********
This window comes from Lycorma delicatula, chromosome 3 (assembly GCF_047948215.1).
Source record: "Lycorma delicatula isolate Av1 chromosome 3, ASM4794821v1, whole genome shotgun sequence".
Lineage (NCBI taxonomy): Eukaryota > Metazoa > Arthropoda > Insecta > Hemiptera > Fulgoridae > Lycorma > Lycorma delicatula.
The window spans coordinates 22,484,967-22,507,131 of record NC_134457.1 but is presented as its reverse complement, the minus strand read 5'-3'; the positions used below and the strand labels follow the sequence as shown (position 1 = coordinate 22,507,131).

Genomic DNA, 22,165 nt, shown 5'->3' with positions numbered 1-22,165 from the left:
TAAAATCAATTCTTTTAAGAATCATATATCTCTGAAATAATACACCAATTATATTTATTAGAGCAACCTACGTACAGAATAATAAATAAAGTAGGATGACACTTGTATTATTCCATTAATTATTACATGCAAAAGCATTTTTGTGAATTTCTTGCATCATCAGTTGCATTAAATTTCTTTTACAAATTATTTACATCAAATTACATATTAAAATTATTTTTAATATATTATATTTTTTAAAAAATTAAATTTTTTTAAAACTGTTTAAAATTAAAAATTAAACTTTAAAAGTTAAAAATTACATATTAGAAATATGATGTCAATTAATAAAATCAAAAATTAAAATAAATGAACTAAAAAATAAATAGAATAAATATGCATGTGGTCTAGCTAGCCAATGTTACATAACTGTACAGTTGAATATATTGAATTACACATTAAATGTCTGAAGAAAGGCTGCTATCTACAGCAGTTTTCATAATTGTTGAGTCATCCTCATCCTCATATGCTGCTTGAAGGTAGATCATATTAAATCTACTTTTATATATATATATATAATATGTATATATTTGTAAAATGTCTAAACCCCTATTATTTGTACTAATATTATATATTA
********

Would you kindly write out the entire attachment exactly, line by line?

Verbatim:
This window comes from Lycorma delicatula, chromosome 3 (assembly GCF_047948215.1).
Source record: "Lycorma delicatula isolate Av1 chromosome 3, ASM4794821v1, whole genome shotgun sequence".
Lineage (NCBI taxonomy): Eukaryota > Metazoa > Arthropoda > Insecta > Hemiptera > Fulgoridae > Lycorma > Lycorma delicatula.
The window spans coordinates 22,484,967-22,507,131 of record NC_134457.1 but is presented as its reverse complement, the minus strand read 5'-3'; the positions used below and the strand labels follow the sequence as shown (position 1 = coordinate 22,507,131).

Genomic DNA, 22,165 nt, shown 5'->3' with positions numbered 1-22,165 from the left:
TAAAATCAATTCTTTTAAGAATCATATATCTCTGAAATAATACACCAATTATATTTATTAGAGCAACCTACGTACAGAATAATAAATAAAGTAGGATGACACTTGTATTATTCCATTAATTATTACATGCAAAAGCATTTTTGTGAATTTCTTGCATCATCAGTTGCATTAAATTTCTTTTACAAATTATTTACATCAAATTACATATTAAAATTATTTTTAATATATTATATTTTTTAAAAAATTAAATTTTTTTAAAACTGTTTAAAATTAAAAATTAAACTTTAAAAGTTAAAAATTACATATTAGAAATATGATGTCAATTAATAAAATCAAAAATTAAAATAAATGAACTAAAAAATAAATAGAATAAATATGCATGTGGTCTAGCTAGCCAATGTTACATAACTGTACAGTTGAATATATTGAATTACACATTAAATGTCTGAAGAAAGGCTGCTATCTACAGCAGTTTTCATAATTGTTGAGTCATCCTCATCCTCATATGCTGCTTGAAGGTAGATCATATTAAATCTACTTTTATATATATATATATAATATGTATATATTTGTAAAATGTCTAAACCCCTATTATTTGTACTAATATTATATATTA